In his film «Nouvelle Vague» (1990), Jean-Luc Godard allows sound and image to fall apart time and again, thus breaking down the illusionist image/sound relation characteristic of Hollywood films. He exaggerates noises, draws attention to intervention by the sound engineer through accelerated fading, allows dialogue to sink into background noises, and mounts music into an image in a way that is irritating and contradicts visible emotional contents.
In interactive media, the linear soundtrackinevitably becomes a dynamic ‹sound field,› an open structure. Here, the principle of linear narration in classic film and the fixed form sequence predominant in occidental music no longer works.  The authoring software «Koan,» which was developed for the dynamic addition of sound to free navigation through Web sites, is a pragmatic concretion of this condition. On the basis of the «Flash» format, zeitblom realized a dynamic sound background of a similar nature for a Web site by the Freunde Guter Musik < which reflects the degree of the visitor's activity.
Functional acoustic information—the output of audible responses to user activity—which one can refer to as an ‹acoustic user interface,› is similar to the soundtrack. Research in the area of the ‹auditory display›  is searching for neat models for the audification of computing processes and for acoustic orientation aids in large data stocks, for instance through so-called ‹earcons,› which like visual icons should help to quickly and intelligibly distinguish data types and means of navigation.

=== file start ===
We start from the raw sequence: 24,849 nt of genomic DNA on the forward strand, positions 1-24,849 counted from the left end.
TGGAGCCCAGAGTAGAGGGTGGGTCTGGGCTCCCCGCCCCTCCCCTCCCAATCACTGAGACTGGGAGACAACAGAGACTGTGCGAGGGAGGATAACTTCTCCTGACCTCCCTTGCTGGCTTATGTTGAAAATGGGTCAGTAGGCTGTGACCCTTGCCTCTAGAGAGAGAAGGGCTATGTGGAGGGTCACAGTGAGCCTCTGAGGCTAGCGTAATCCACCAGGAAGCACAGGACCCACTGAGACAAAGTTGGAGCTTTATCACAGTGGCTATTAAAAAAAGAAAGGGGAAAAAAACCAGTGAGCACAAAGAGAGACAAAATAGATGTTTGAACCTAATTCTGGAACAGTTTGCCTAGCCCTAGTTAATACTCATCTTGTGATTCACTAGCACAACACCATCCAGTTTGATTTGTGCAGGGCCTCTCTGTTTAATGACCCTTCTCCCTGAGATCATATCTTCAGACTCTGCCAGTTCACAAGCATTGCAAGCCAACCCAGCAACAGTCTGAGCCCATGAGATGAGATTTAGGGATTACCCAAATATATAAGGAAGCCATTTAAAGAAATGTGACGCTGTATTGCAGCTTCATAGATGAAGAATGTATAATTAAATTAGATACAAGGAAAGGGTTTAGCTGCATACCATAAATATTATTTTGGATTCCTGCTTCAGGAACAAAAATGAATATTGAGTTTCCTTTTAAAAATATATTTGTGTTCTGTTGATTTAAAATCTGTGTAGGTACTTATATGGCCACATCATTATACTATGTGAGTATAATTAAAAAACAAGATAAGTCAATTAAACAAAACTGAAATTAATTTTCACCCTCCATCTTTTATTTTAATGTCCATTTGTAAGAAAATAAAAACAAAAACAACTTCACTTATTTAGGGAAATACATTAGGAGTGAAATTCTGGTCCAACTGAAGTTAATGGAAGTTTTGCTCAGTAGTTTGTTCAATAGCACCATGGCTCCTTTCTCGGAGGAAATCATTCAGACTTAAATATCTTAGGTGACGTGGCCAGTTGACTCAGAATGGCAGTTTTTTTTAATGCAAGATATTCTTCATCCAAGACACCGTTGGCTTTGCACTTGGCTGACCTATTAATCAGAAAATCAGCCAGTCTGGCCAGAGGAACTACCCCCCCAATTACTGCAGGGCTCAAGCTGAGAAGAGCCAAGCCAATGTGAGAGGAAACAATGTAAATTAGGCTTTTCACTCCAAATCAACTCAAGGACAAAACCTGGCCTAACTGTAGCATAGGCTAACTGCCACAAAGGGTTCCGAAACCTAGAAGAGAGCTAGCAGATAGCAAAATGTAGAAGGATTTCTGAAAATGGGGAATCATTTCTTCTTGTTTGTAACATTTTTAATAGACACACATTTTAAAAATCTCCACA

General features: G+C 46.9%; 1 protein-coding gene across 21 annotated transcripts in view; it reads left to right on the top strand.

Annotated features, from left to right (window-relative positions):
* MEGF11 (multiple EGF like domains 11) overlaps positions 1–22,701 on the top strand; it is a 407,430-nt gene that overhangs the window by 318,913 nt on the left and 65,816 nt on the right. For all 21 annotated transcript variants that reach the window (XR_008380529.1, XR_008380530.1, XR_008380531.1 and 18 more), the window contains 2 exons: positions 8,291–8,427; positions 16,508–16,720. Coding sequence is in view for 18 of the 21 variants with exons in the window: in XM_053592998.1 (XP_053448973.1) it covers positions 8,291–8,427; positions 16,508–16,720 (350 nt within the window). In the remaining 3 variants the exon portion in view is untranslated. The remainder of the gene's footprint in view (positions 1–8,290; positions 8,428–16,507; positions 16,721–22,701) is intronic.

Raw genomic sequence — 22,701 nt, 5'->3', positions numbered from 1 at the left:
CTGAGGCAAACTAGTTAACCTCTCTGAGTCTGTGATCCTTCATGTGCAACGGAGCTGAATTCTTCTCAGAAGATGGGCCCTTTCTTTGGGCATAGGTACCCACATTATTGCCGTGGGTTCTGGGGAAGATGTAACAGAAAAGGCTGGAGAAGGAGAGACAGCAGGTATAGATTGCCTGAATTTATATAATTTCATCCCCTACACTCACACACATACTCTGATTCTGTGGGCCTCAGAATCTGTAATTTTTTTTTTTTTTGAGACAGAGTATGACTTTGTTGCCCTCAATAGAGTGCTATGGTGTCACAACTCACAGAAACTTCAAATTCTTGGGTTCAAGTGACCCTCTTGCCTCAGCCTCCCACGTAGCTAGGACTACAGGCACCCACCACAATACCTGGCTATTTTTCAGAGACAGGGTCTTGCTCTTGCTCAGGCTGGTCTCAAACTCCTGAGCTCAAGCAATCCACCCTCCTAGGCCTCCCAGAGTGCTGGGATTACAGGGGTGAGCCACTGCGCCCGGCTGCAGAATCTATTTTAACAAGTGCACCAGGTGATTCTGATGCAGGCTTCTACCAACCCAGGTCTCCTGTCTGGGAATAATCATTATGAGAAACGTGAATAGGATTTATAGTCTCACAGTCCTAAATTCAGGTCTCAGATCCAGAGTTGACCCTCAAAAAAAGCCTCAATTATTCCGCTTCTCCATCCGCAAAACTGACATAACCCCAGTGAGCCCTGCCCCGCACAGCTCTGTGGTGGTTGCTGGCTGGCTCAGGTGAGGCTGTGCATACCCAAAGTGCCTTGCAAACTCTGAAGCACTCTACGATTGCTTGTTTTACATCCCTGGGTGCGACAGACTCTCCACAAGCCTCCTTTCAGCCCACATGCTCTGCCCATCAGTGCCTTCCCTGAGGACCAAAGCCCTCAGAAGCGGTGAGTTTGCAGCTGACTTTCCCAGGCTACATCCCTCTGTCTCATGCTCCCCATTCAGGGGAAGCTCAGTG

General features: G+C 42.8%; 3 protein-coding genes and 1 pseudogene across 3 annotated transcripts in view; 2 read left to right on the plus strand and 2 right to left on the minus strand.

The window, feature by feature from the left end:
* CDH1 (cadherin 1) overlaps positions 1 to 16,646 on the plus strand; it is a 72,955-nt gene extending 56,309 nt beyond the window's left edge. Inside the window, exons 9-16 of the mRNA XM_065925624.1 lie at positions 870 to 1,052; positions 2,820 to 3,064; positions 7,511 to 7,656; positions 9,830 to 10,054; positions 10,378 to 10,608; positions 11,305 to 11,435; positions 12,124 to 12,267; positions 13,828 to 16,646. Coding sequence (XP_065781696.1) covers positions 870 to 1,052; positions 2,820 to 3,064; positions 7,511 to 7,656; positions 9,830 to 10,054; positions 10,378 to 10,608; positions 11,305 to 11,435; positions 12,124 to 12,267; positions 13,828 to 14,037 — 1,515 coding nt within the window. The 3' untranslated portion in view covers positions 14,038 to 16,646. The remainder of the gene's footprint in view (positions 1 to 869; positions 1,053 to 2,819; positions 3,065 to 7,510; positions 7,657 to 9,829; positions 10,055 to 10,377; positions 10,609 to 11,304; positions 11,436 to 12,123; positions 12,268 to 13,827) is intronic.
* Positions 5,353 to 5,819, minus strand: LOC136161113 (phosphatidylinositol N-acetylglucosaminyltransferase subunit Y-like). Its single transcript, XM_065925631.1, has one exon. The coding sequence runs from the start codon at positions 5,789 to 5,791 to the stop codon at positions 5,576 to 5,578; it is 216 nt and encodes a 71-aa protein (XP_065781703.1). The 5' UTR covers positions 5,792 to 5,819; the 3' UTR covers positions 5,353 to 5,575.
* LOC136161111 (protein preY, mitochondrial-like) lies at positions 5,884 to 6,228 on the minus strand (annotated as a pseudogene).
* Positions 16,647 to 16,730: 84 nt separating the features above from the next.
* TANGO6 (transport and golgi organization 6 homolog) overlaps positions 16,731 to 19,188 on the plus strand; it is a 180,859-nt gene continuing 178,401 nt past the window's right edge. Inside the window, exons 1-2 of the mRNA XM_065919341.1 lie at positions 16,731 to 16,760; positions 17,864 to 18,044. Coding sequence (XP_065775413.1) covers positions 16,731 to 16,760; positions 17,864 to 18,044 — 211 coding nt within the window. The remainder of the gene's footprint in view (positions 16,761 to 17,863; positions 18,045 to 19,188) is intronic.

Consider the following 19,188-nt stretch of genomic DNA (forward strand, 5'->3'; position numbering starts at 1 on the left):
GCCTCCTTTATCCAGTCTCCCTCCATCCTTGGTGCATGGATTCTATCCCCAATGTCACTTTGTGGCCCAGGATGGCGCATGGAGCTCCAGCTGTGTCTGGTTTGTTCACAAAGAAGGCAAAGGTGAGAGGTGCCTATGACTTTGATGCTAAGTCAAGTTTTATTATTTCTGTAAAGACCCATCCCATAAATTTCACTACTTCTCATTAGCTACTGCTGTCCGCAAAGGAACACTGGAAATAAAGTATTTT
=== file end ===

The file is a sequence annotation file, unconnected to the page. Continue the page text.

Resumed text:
Principles like ‹rollover› have spread with the development of formats such as «Flash/Shockwave» and «Beatnik.» Consequently, in the area of net music,  artistic projects such as «electrica» have developed which emit acoustic signals to indicate what lies behind a graphic structure. While this kind of audiovisual navigation can function well on art Web sites, in everyday practice the problem arises that sound permanently reaches the ear, while visual stimuli can be selected depending on the direction of vision. This causes signal-like sounds such as the acoustic rollover to quickly become annoying. In addition, earcons are apparently difficult to decipher: Producers of radio jingles point out that in fast-moving, everyday radio, only about fifteen different types of noises (the ringing of a telephone, the jingle of coins, the flushing of a toilet, etc.) can be clearly identified by listeners. The reasons for this poor ability to identify sounds probably lie in the dominance of the visual within Western culture.